The Neyland Report
Earning - Thriving - Giving Back




Conventional wisdom tells us that once you retire from your long-term job or career, your work life is over. Not so fast. More retirees are going back to work than ever before, some by choice and others by necessity. Whatever your reasons, just be aware that your skills and experience are intact, and often in demand after you retire. Retirees are going back to work in record numbers. Call it “reverse retirement,” if you will.

If you want to know how many retirees are still (or back) in the workforce, the numbers tell the story. The U.S. Department of Labor reports that 1/3 of American workers who retire eventually go back to work. Further, way back in 1985 about 10.8 percent of workers were over the age of 65. Today, that number has almost doubled, to 19.6 percent. As if that were not enough to convince you, the Labor Department also reports that by the year 2024, fully 55 percent of American workers between the age of 65 to 74 will be in the workforce.

There are some predictable reasons for these increases. First, baby boomers (those born between 1946 and 1964) are living longer, healthier lives. Advances in medical science coupled with a greater focus on physical fitness and more information on healthy eating, have enabled people to not only live longer, but to thrive. Additionally, the culture has changed. While 65 was once considered “over the hill,” those 76 million plus baby boomers respectfully disagree.

Perhaps just as important is the fact that after you reach full retirement age, Social Security laws do not put a limit on what you can earn in addition to Social Security. Be aware, however, that your social security income may be taxable if you earn beyond a certain limit while collecting your benefits. For full information on those limits, check out the social security website.

Here are a few quick tips on how to re-enter the workforce after retirement:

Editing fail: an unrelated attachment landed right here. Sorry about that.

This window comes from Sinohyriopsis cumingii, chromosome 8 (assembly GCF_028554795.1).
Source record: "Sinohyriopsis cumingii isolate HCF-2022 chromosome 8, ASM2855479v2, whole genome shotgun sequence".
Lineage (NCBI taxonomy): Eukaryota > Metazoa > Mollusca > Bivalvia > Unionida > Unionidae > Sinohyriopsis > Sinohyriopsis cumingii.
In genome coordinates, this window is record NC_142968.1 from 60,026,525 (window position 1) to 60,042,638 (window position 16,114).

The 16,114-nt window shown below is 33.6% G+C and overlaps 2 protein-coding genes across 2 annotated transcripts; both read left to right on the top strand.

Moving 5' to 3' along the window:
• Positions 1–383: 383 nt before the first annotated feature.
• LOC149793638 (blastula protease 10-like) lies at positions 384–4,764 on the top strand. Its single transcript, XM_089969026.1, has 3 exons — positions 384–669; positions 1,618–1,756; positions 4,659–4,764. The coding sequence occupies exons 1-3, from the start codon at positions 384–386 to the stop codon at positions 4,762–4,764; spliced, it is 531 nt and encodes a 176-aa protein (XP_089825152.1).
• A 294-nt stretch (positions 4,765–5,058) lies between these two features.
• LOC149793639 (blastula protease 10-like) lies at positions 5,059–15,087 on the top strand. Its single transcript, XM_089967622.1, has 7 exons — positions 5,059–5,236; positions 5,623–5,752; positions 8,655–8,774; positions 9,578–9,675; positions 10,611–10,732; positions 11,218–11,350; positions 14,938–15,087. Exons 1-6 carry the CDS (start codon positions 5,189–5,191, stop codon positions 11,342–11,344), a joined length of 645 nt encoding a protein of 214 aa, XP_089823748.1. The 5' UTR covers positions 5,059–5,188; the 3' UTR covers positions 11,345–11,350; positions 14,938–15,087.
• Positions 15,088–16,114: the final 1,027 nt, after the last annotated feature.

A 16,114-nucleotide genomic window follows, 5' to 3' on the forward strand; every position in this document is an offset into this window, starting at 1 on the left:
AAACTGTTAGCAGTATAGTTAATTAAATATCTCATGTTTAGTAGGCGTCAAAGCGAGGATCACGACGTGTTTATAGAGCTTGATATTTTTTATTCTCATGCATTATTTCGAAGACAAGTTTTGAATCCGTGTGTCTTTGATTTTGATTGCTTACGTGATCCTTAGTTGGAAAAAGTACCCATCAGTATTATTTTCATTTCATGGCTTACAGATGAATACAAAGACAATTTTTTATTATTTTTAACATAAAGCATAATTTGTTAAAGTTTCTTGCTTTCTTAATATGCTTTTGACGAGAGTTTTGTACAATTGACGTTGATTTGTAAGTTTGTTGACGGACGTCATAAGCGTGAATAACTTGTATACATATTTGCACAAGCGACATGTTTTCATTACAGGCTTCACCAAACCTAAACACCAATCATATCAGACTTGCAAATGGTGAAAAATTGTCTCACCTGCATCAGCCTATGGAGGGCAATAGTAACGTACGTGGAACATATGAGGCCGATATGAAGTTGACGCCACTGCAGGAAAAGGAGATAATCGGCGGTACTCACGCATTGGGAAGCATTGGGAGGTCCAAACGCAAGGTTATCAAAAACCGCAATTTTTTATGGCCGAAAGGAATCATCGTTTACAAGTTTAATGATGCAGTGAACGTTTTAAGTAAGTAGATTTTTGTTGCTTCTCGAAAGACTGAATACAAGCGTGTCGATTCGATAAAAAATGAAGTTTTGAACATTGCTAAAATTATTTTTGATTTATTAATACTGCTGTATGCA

• Have a Linkedin account: Workers are using Linked In more than ever to find jobs, and for employers to find employees. Your experience will speak for itself on this site, but everyone already in or re-entering the workforce needs a Linkedin account. Spend time learning how to navigate the site, and look for appropriate contacts.
  • Technological proficiency matters: If you are not a skilled computer user, become one. You may need to take a class at your local community college, but learn basic skills, such as common office software, focused web searching, and social media use. All of these skills are commonly used in most industries and job types.
  • Get your body ready: You do not have to be a bodybuilder, but you do need to have the proper energy level and strength to handle full or part-time employment. Join a gym or wellness facility, such as Strength Science Studios, and discipline yourself to attend regularly and work out with a skilled fitness trainer.
  • Use your contacts: Chances are you developed some strong contacts over the years, personally and professionally. Think through who those people are and what they do, and do not be afraid to ask for their assistance in finding and preparing for the job you want.
  • Do not make age an issue: Be prepared to work for a boss who is probably considerably younger than you. Avoid statements such as, “I’ve been doing this since before you were born.” Such statements tend to either intimidate younger workers or just irritate them. Be willing to learn contemporary standards, skills and job methods from younger people, and be judicious about how often you make suggestions based on your experience. Your experience matters, but choose the right time and words to express it.

Related Articles